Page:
Post-game coverage has devolved into which of the expert panel can dramatically editorialise about how a refereeing decision ruined everything or how the game is soft and not like it used to be.

Once they’ve all agreed with each other about how the game is in crisis, it’s into the rooms for painfully awkward interviews with players that have absolutely zero to do with the game we just watched and serve no purpose other than letting Nine post emoji-loaded social media videos of these apparently hilarious antics.

That’s for those lucky enough to see the post-game coverage, anyway. Broadcasts into cities like Melbourne are cut the instant the final whistle blows, suddenly switching to a movie or some other pointless show. This even happens with State of Origin games, the supposed showcase of the best of the best.

If the NRL were serious about getting the most of out their broadcast deal, maybe they’d look at a partner or partners who have some semblance of interest in growing the game rather than treating it like its own plaything.

The sports media landscape is changing rapidly. Budgets are tight and while marquee leagues like the NRL and AFL will still command the biggest deals, there are no guarantees that numbers like the $1.8 billion for the current contract will be matched.

So the NRL need to be smarter about how they approach this round of negotiations. There are opportunities, such as selling Origin as its own package, selling Magic Round as a stand-alone product and requiring every game be broadcast live, selling different nights to different channels, and an allocation for simulcast pay-TV-only games if the league requires it – say, for example, this Sunday’s Tigers versus Sharks top-eight decider at Leichhardt.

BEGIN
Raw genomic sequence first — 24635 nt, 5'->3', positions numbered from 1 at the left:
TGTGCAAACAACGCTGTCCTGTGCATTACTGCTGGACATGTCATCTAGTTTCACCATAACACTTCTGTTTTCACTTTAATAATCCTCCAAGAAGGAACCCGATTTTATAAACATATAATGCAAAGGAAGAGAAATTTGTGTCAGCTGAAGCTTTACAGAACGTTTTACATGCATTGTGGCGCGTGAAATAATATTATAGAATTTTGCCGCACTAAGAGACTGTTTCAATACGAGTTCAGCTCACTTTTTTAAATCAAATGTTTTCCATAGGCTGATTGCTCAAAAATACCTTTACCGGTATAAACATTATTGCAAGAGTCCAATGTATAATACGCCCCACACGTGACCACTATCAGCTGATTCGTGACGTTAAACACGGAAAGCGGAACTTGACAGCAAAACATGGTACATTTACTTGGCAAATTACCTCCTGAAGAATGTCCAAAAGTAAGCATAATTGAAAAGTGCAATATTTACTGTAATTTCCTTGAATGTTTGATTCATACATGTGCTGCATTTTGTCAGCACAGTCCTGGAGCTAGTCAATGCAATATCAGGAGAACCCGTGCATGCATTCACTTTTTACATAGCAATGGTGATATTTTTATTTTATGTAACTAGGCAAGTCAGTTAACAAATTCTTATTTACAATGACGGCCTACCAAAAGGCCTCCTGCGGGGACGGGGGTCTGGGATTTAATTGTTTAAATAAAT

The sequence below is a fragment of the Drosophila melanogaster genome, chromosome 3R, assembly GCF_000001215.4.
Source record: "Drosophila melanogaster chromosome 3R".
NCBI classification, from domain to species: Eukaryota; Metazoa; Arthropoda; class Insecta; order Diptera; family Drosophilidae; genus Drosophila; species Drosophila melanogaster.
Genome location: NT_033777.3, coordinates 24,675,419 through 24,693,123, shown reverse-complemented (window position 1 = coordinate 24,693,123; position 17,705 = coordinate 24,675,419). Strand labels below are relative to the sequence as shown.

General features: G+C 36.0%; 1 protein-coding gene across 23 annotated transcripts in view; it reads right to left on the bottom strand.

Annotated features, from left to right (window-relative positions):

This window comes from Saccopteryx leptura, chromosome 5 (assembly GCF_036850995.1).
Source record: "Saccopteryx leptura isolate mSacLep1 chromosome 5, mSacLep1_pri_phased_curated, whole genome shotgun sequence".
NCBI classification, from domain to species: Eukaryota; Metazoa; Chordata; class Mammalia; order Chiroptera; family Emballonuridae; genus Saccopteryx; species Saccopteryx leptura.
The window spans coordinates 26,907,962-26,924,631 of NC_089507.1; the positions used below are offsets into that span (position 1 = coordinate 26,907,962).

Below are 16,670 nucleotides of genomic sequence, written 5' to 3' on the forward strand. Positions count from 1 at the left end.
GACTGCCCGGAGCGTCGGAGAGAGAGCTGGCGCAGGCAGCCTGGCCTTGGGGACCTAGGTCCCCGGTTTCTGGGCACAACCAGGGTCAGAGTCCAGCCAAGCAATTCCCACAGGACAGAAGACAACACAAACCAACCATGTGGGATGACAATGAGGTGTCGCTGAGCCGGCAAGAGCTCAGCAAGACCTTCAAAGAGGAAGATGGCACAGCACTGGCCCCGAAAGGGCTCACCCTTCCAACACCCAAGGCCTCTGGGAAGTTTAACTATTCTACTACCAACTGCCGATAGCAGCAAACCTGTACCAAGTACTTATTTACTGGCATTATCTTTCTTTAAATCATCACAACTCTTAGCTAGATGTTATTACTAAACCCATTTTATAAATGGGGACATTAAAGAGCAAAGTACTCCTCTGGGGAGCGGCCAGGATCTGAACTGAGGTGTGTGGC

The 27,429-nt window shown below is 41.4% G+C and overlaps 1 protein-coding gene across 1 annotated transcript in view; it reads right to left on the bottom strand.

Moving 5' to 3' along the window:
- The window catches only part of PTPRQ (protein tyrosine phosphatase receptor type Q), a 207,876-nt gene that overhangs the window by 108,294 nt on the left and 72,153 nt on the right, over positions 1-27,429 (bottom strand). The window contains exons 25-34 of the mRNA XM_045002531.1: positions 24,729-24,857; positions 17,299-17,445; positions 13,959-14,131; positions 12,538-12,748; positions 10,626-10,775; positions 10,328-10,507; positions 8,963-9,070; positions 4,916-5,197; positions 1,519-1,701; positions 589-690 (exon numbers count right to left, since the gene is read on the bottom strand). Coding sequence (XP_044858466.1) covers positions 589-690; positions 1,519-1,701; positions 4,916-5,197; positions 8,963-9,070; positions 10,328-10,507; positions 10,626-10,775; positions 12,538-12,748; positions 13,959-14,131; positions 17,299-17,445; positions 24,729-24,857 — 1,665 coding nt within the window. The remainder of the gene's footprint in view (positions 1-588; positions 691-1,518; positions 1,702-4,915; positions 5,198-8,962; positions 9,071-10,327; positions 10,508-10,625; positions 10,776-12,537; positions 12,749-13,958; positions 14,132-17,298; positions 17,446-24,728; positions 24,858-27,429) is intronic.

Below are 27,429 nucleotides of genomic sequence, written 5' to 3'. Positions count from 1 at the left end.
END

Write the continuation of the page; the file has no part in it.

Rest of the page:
(Photo by Mark Metcalfe/Getty Images)


I’d be most surprised if there weren’t digital-exclusive games broadcast on the NRL TV platform for a nominal fee. If they’ve spent so much money building the platform, why not use it for the premium content?

Currently Telstra has the digital rights. Surely the NRL would bring that in house and look at how they can boost paid subscriptions? One option is team-only packages where you can watch your club’s games live for the season.

The options are endless and there’s a stack of ways to package the game to boost the cash injection, grow the game around the country, and give fans something new and fresh compared to this same old, same old. Rugby league is screaming out for it.

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As for relocating clubs, removing clubs or adding teams, that’s going to happen no matter which channel is broadcasting. The NRL have made clear their intentions for expansion, and for it to work properly, the broadcaster needs to back it in. They won’t if they don’t get a say in it.

Whoever holds the broadcast rights will have a huge amount of sway in what happens and where. That’s the price of doing business.

The next deal is a great chance to move away from the traditional arrangements and create something that can suit pretty much everyone.

If Channel Nine want to be part of it, I’d hope the NRL has the courage to tell them how things will be, rather than get overawed and treated like a patsy yet again.